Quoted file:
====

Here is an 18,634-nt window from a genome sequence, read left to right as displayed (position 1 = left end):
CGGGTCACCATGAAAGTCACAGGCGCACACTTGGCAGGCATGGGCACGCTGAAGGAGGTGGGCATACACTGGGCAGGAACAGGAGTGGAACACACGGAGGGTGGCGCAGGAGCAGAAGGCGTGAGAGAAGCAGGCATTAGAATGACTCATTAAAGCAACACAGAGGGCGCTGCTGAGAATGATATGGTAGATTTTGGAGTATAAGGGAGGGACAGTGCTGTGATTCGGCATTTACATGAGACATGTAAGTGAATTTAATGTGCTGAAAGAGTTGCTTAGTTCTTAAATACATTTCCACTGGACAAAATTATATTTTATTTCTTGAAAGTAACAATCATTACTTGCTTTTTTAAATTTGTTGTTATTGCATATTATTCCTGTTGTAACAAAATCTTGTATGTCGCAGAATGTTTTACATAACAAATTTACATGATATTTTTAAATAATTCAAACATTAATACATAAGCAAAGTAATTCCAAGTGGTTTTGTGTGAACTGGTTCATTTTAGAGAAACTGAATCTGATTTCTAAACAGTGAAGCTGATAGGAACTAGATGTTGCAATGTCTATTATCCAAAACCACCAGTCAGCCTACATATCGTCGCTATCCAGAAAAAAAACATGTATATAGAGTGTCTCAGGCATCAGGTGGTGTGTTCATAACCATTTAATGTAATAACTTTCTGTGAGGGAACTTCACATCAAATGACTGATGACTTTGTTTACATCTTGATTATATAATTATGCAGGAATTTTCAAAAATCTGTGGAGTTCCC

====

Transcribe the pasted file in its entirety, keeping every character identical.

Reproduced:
Here is an 18,634-nt window from a genome sequence, read left to right as displayed (position 1 = left end):
CGGGTCACCATGAAAGTCACAGGCGCACACTTGGCAGGCATGGGCACGCTGAAGGAGGTGGGCATACACTGGGCAGGAACAGGAGTGGAACACACGGAGGGTGGCGCAGGAGCAGAAGGCGTGAGAGAAGCAGGCATTAGAATGACTCATTAAAGCAACACAGAGGGCGCTGCTGAGAATGATATGGTAGATTTTGGAGTATAAGGGAGGGACAGTGCTGTGATTCGGCATTTACATGAGACATGTAAGTGAATTTAATGTGCTGAAAGAGTTGCTTAGTTCTTAAATACATTTCCACTGGACAAAATTATATTTTATTTCTTGAAAGTAACAATCATTACTTGCTTTTTTAAATTTGTTGTTATTGCATATTATTCCTGTTGTAACAAAATCTTGTATGTCGCAGAATGTTTTACATAACAAATTTACATGATATTTTTAAATAATTCAAACATTAATACATAAGCAAAGTAATTCCAAGTGGTTTTGTGTGAACTGGTTCATTTTAGAGAAACTGAATCTGATTTCTAAACAGTGAAGCTGATAGGAACTAGATGTTGCAATGTCTATTATCCAAAACCACCAGTCAGCCTACATATCGTCGCTATCCAGAAAAAAAACATGTATATAGAGTGTCTCAGGCATCAGGTGGTGTGTTCATAACCATTTAATGTAATAACTTTCTGTGAGGGAACTTCACATCAAATGACTGATGACTTTGTTTACATCTTGATTATATAATTATGCAGGAATTTTCAAAAATCTGTGGAGTTCCC